If your competitors have a cool "young and hip" style, you may want to go for a more mature look and vice versa.

A management consultant should cost a few thousand dollars, but you can definitely find some smaller consultants for $100-400. However, you may not need one if you truly believe in your branding and message!

A graphic designer shouldn't cost you more than a few hundred dollars. You can always find a freelancer on sites like Fiverr or Upwork if you really want a deal!

  • Upgrade and Update website for e-commerce.

11 Simple Ways to Deal with Competition As a Small Business

When you have an online business, your website is everything. If your website looks like it was created in the 90's and you created your logo in Microsoft Word years ago, hiring a web designer to give your brand an update can really help. A decent web designer costs $500 to $10,000 depending on whether you want minor updates or a major makeover. A good website is key when it comes to attracting customers and maintaining your online presence.

You can always use a template tool or website builder like Squarespace to create a brand new website yourself. If you're visually savvy and not particularly precise when it comes to customizable features.

  • Start a new marketing campaign.

11 Simple Ways to Deal with Competition As a Small Business

When business is slow, a new marketing campaign can generate business. Either your competition has advertisements everywhere and you should compete with them, or they don't advertise and you can gain an advantage by taking the initiative. If possible, hire a marketing firm to put together a tight, cohesive campaign for you. Join your local business associations and consider sponsoring a local team to build brand awareness in the area.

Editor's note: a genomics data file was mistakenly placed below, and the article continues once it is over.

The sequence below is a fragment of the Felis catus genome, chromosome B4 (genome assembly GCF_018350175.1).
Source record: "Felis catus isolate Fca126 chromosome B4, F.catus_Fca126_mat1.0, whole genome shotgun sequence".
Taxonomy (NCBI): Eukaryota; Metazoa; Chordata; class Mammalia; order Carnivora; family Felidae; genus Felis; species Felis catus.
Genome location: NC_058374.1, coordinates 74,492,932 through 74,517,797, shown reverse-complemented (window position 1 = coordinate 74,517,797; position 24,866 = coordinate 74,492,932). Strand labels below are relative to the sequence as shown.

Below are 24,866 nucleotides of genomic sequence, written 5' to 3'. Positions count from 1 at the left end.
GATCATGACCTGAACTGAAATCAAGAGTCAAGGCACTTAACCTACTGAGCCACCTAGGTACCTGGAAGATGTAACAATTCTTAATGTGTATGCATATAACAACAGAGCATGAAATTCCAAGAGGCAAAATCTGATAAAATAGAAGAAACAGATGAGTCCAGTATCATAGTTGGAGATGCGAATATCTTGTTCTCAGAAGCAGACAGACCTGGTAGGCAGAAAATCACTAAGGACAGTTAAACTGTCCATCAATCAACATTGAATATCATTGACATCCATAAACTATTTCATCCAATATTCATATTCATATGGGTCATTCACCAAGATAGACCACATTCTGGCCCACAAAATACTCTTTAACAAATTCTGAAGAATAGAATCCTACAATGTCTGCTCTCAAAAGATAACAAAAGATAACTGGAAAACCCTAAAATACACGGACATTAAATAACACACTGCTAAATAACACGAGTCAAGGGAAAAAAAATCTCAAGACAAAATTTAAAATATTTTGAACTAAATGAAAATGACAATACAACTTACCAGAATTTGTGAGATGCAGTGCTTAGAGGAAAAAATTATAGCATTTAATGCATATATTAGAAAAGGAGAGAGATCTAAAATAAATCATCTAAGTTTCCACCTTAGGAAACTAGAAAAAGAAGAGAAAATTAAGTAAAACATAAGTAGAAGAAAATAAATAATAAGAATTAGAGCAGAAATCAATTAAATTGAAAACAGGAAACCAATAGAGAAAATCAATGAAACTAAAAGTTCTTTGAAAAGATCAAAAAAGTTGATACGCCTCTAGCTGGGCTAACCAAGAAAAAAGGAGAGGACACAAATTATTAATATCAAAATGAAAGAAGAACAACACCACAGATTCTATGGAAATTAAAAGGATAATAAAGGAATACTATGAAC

Guerrilla marketing is great if you have a really small business. Walk around the neighborhood putting up posters in local cafes to spread the word!

Newspaper and radio ads are great if you want to reach an older demographic in your area.

Billboards are a great way to make a statement if you're looking to attract drivers to the area.

Online ads are ideal if you run an online store. You can even advertise for free just by posting on social media!

A marketing firm should charge $2,000 to $4,000 depending on how big you want to get. However, you can always hire an independent marketing consultant or just do it yourself to save some money.

Keep in mind that innovative products and services require more marketing support as there is a higher need for education and awareness compared to ordinary goods and services.

  • Collaborate with the competition.

11 Simple Ways to Deal with Competition As a Small Business

Contact your main competitor and see if you can join forces. This won't always work depending on what business you're in and what your competitors are doing, but it's always better to work with people than against them. When you find a way to build a working relationship, either by sponsoring something together or by referring clients for specific products or services, you can both thrive!

For example, if you run an auto repair shop and specialize in auto body work, check with your competition to see if they refer people to you for restorations, as long as you refer people to them for smaller details.

If you run an upscale fashion boutique, contact the thrift store across the street to see if you can work together to sponsor a fashion show.

By working with the competition, you'll gain insight into their technology and capabilities. This can be extraordinarily helpful if you're not sure why you're so successful.